Listen to the audio of today’s Reflection:

https://soundcloud.com/hapearce/reflection-for-jan-3-2019

Psalm 15

A psalm of David.

Lord, who may dwell in your sanctuary?
Who may live on your holy hill?

The one whose walk is blameless,
who does what is righteous,
who speaks the truth from their heart;
whose tongue utters no slander,
who does no wrong to a neighbor,
and casts no slur on others;
who despises a vile person
but honors those who fear the Lord;
who keeps an oath even when it hurts,
and does not change their mind;
who lends money to the poor without interest;
who does not accept a bribe against the innocent.

Whoever does these things
will never be shaken.

OK, so this is a little unusual. We hardly ever base our Reflections on the psalms, for a couple of reasons.

First of all, it seems to me that we need to be a little careful with how the psalms are used. The Book of the Psalms is a kind of combination prayer book and hymnal of the ancient Hebrew people. There are psalms that express just about everything we might go through, spiritually and emotionally – joy, sorrow, frustration, indignation, longing, and of course, worship. So spending time with the psalms is an important part of the life of faith.

But like every hymnal, it includes some expressions of religious imagination that are not necessarily theologically accurate as guides to what we are to believe and how we are to practice our faith. Some psalms no doubt express what the ancient Hebrew people thought and felt, but not what we are meant to think and believe today.

For instance, a number of the psalms express the idea that if you are a good and righteous person, you will be materially prosperous – that you’ll be rich in the things of the world. And some advocates of the so-called “prosperity gospel” point to these psalms to support their belief that God wants you to be rich. But Jesus taught us that the poor are especially blessed. And he would certainly not approve of his followers looking down on the poor as somehow less deserving than the rich.

And some psalms express great hatred of the enemies of ancient Israel. Psalm 137 even expresses satisfaction at killing the children of their enemies. Surely not something Jesus would ever approve.

Psalm 82 expresses the belief that there are other Gods. Not in keeping with everything else we’re taught.

Some Christians point to Psalm 33, which says, “Blessed is the nation whose God is the Lord,” and use that to advocate things like prayer in public schools. But they seldom point to the second half of that sentence, which says, “and the people whom he has chosen for his own inheritance.” Since this is clearly a blessing on the people of Israel, using it to advocate for other causes is sort of biblically irresponsible.

Now, my point in saying these things isn’t to discourage anyone from reading the psalms. Or for using them to enrich their prayer and devotional life. It’s just to advise people to be careful and thoughtful about how they use the psalms – especially about using them to support our views on hot-button issues.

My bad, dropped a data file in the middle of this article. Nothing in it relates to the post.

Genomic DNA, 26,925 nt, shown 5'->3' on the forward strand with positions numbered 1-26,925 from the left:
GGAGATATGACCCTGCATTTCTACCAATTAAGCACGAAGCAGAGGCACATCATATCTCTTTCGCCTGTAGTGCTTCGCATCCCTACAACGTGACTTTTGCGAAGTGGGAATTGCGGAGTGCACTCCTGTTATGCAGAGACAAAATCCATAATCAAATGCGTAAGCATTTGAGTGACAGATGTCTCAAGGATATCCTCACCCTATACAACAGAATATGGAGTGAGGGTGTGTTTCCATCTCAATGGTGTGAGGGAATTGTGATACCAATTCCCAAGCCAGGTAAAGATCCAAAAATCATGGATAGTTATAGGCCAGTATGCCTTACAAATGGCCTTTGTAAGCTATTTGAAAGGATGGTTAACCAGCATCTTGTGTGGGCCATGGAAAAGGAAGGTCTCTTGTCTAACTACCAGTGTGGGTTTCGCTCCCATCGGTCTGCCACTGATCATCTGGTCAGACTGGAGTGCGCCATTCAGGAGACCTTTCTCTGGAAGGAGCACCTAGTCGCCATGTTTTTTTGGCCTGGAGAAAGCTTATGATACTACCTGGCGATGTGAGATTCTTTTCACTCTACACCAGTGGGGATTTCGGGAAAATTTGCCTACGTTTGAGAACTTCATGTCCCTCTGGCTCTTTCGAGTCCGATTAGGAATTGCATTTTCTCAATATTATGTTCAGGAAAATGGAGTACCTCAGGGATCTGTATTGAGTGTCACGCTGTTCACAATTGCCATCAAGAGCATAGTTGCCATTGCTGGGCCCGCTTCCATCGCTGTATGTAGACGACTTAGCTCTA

Having said that, the psalms can be very fruitful sources for genuine reflection on the life of faith, and on how God calls on his people to live out our faith. And Psalm 15 – our reading for today – is a great example.

This psalm sketches out the way of humble faith that marks the life of people who are genuinely shaped by their relationship with God. In fact, when you compare this psalm to Paul’s list of the ‘fruits of the Spirit,’ there’s a real sense of consistency between the two. A person of true faith is one who speaks the truth and avoids slander and gossip. One who refuses to join in the crimes of evildoers. One who freely helps the needy, even when it’s sure to mean making a sacrifice on their behalf.

I can’t see anything about this psalm that contradicts the teachings of Jesus, or of the New Testament as a whole.

But there’s one line in this psalm that particularly strikes me, and it’s probably why I decided to base today’s Reflection on it. It’s the last part of verse 4, which says that God welcomes the one who “keeps an oath even when it hurts.”

The truth is that many people seem to hold oaths very loosely in our world. People make vows of all kinds, but tend to look for excuses to break them when they’re no longer convenient. I suppose people think first of marriage vows and the prevalence of divorce, but I also think of the life of the church. In having their children baptized, people vow to raise them as disciples of Jesus, but then disappear from the life of the church. People vow to respect the decisions of officers, but then stand in the parking lot and complain about decisions they don’t agree with. Even pastors, who are supposed to set an example of the life of faith, vow to accept the discipline of the church, but then renounce that discipline if they’re accused of wrongdoing.

It seems to me that keeping oaths, or whatever we might call them – vows, promises, or commitments – ought to be one of the marks of people of faith. We serve a God who has always kept his commitments to his people – even when it was a commitment to go to the cross for us. So if we’re going to live godly lives, it seems one of the marks of that godliness ought to be a commitment to keep our oaths, even when it hurts.

It’s interesting how the psalms, when we use them thoughtfully, can inform our lives as followers of Jesus 3,000 years after they were written.

Let’s pray. Lord, we thank you for the blessing of the psalms, and for their usefulness in guiding our lives as followers of Jesus. Help us to use them prayerfully and carefully, and to listen for your voice speaking to us from within them. Amen.

Every Blessing,

Henry

(The other readings for today are Psalm 111; Genesis 28:10-22; Hebrews 11:13-22; and John 10:7-17.)